Buildings

The Big Bang of 1980 (The Hailstorm!)

The Big Bang of 1980
(The Hailstorm!)

- or -

Don't Go Outside and Stay Away From the Windows!

By
Tim Carr('82) 
Charles Philipp('80) 
Sam Morrow('83) 
and
Bucky Heard('83)

Talk about cold in the sixties. I remember back in the spring of 1980 the school came under an attack of a large HAILSTORM that broke out just about all the windows. The ice was as large as a golf ball. It look like a snowstorm had hit. Covered the ground about 1 inch.

The storm happened in late March or early April of 1980. I have a photo of the late Kelly Robertson('81)* displaying the size of the hailstones with one in his mouth and one each hand. The exact date of the storm I cannot remember. Before the hailstorm Camp Hill was covered by a snowstorm.

 Kelly Robertson('81) in 1980

*Kelly Robertson('81) and Daniel Vallee('81) were killed in an automobile accident on March 12, 1981 in Anderson S.C. A day I will never forget. It was spring break week-end and they were headed to Kelly's home in Greensboro, N.C.. Kelly was in his senior year, and Daniel was a sophomore.

Story and Photograph by Tim Carr('82)

I REMEMBER IT WELL! ME AND MICHAEL GLUMM('81) WERE WORKING OVER AT THE OLD SUPPLY BUILDING WHEN IT HIT.

WE HEARD THIS WEIRD NOISE COMING THROUGH THE WOODS, AND TO MY ASTONISHMENT I SAW ALL THESE BALLS BOUNCING OFF THE TREES. I JUST STOOD THERE NOT BELIEVING WHAT I WAS SEEING. HOWEVER IT DIDN'T TAKE ME LONG TO RUN FOR COVER AFTER ONE OF THOSE BALLS POUNDED ME ON THE BACK. I HAD A BRUISE THAT LASTED ABOUT A WEEK.

I HAVE NO DOUBT THAT IF ANYONE WOULD HAVE GOT CAUGHT OUT IN THE OPEN IN THAT STORM IT WOULD HAVE PROBABLY KILLED THEM.

Story by Charles Philipp('80)

OH, YEAH! The Hailstorm!

I was in Cpt (George) Pate's 4th period class when it hit. Remember Captain George? I remember that he had always said that in any severe weather situation, to always be calm and not panic.

We had just finished a Physical Science test. A few of us were at the windows in the class. Then we heard it. Sounded like a freight train coming through the woods. Next thing we knew all the windows in the classroom were breaking! Cpt George grabbed his paddle, leapt up from his desk, and began shouting for everyone to get on the floor, cover their heads, etc. Total pandemonium. Scary at the time, but in retrospect, funny as can be.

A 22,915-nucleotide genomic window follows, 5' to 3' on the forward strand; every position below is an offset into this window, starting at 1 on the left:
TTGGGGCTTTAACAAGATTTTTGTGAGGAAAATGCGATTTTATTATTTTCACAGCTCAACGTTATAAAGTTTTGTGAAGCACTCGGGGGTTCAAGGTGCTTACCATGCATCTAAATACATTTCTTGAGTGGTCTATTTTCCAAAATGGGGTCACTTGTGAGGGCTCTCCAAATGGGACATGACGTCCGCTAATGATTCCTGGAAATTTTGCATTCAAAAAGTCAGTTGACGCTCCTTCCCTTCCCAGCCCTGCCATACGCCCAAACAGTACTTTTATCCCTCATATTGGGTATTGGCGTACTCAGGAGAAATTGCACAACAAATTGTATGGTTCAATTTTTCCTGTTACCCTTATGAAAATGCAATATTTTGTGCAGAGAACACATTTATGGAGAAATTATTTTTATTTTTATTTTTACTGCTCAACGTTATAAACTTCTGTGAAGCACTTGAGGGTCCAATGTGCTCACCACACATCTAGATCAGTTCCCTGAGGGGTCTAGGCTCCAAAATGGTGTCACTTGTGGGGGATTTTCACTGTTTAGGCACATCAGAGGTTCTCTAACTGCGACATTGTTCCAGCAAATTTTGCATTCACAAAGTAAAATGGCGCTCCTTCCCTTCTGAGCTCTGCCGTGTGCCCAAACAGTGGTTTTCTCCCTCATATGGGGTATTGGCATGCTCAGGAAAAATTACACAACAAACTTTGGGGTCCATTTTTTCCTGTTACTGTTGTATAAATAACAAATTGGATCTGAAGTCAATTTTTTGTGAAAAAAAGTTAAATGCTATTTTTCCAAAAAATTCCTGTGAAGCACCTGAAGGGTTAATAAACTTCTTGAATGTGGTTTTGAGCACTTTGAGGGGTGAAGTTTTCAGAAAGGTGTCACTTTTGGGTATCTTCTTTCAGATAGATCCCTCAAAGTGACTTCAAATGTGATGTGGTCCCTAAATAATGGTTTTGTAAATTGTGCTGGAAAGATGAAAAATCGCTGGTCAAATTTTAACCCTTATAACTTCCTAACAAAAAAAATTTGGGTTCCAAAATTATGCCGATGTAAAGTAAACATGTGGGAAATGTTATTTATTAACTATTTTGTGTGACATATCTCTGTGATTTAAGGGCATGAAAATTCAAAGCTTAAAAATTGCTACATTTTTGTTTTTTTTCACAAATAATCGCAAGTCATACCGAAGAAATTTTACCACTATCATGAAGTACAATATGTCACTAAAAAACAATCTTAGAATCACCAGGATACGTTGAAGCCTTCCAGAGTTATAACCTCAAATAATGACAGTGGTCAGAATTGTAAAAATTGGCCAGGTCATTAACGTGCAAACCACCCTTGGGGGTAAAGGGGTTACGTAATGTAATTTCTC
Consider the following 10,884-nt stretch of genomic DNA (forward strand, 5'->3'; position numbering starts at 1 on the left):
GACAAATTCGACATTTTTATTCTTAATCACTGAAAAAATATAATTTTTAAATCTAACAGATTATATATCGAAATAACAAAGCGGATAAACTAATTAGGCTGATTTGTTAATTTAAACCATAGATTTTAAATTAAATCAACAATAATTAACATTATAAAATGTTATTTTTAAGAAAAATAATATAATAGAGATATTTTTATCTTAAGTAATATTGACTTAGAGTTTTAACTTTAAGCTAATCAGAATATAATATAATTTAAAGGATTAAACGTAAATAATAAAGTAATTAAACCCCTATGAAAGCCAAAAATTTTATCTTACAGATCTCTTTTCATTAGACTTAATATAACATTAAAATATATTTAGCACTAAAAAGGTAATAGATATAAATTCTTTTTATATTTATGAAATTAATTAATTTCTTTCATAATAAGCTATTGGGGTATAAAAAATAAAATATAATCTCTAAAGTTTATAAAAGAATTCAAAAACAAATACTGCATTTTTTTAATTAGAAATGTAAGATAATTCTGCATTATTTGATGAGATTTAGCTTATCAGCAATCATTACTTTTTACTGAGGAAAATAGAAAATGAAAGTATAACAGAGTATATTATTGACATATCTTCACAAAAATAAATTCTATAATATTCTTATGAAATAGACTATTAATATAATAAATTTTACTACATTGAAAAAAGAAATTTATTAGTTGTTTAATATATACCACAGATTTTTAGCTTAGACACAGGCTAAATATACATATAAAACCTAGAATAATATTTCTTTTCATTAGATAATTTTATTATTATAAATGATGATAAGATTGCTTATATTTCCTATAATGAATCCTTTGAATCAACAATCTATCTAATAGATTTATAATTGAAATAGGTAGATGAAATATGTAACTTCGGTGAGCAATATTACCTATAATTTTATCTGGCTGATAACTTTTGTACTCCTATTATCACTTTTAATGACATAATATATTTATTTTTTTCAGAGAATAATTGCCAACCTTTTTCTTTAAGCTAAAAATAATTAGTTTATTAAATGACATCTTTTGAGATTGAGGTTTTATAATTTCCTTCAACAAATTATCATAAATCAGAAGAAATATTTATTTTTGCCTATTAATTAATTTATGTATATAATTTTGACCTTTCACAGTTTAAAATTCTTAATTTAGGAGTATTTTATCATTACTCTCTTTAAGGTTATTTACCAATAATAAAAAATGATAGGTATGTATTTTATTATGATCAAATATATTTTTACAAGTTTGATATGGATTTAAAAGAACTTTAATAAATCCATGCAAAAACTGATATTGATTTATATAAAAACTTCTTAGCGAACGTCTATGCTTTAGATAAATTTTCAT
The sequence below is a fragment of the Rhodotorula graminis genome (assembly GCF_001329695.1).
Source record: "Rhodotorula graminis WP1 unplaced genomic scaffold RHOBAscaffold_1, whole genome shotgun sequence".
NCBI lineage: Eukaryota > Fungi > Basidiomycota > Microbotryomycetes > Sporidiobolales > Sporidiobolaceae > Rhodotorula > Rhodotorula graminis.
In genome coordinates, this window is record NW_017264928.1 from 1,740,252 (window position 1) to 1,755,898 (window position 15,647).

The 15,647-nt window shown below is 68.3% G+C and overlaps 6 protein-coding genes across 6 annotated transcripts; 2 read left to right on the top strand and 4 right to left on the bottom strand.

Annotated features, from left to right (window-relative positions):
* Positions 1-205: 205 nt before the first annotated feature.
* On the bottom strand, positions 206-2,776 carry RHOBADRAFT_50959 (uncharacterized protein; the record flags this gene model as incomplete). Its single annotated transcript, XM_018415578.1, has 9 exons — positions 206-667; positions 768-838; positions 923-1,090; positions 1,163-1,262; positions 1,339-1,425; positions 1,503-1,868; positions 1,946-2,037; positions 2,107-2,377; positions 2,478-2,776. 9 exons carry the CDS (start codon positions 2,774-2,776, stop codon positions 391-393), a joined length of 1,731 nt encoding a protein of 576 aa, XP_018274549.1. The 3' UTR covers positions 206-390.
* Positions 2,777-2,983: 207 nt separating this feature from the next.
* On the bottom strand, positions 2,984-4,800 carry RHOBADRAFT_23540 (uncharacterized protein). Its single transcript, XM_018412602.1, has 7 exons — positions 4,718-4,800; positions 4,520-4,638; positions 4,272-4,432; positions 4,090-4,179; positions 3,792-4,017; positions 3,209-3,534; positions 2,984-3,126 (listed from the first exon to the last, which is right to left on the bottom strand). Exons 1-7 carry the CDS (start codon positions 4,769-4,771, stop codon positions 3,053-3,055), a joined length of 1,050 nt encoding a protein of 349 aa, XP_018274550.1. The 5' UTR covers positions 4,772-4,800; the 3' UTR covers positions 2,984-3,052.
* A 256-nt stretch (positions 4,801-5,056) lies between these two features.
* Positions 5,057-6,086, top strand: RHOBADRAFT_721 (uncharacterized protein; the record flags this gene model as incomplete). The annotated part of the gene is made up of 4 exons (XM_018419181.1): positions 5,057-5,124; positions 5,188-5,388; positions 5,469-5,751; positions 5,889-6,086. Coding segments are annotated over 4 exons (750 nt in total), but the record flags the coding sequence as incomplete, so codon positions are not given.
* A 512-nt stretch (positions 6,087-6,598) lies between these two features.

One of my best memories of 9th grade.

Story by Sam Morrow('83)

I remember the hail storm as well...

I was across the hall from Sam Morrow in Captain Woodward's Algebra Class when I heard glass shattering!!! People were screaming across the hall, but it was mainly Captain Pate....like Sam said, I found it odd that he was raising more Hell than anyone when he always told us to be calm in a dangerous situation!! Ha!! Yes....it was DAMN funny looking back on it!!!

Story by Bucky Heard('83)

SII Dances

Story By Paul Strobel('43)

SII was co-ed when I was there and sometimes on a Saturday night we were allowed to have dances. On one particular night, Earley Macon('44) wished to cut in while I was dancing with Evelyn Bodiford('43). She had previously said that she did not want to dance with him. I never knew why, because Earley was a nice looking fellow and very gentlemanly. Anyway, Earley made the attempt and I, thinking I was certainly a knight destined to honor the lady's wish, indicated that he could not cut in. He immediately asked me to join him on the small stretch of grass just outside of Tallapoosa Hall. I did. In a few minutes I had handily taken the advantage and returned to the dance, elated, pompous,....and for the moment, unaware of how foolish it all was.

Well, the next time we had a dance, the same situation developed, with the same players, and once again, Earley asked me out again. In just a few seconds my new-found prowess as the pugilistic superior of SII vanished!

Fifty-three years later I called Earley one night (he lives in Birmingham) and during the conversation we reminisced about days gone by. Of course, I had to bring up the memory of that encounter. He remembered, and being the constant gentleman, he allowed that it was of no consequence.

I don't think Earley was particularly enamored of the young lady involved; it probably had to do with pride. Anyway, Earley married Josephine ("Jo") Snow ('44) and they continue their SII romance.

I always hoped that Dr. Ward and Mr. Kirkland were never aware of this event. Miss Blaisdell was; I know, because I had to write extra book reports. Wow! It's tough to lose....,but twice?

Russell Hall(early 1970's) (Boys' Dorm(1940's)

Russell Hall(early 1970's)
(Boys' Dorm(1940's)

Russell Hall(1981)

Russell Hall(1981)

This is one of the buildings in which I once lived. Yes, there were dormers on the upper (third) story and alas, they were removed before you took your picture. The dormers, etc were removed after I left. It is also one of the buildings in which I worked (painting interior walls) during holidays when all other students went home. (I lived too far away.) Miss Blaisdell lived in the bottom, left hand side as you face the building.

The large room to the right (opposite Miss Blaisdell's quarters) was a library and it was in this room that we held dances on Saturday night sometimes. In the spring and fall we had dances in the auditorium in Tallapoosa Hall. It would have been too cold for socials in the winter, hence our social activities, few though they were, were held in the library of the dorm.

On Saturday nights - once in a while - we had dances. (The school (SII) was co-ed then.) You had to hold the girl at least 12 inches away from you. The teachers offered a ruler and Dr. Ward offered an "hurrumph" if you disobeyed the rule. Much more could be said about the building...and much, much more about all the good/great memories.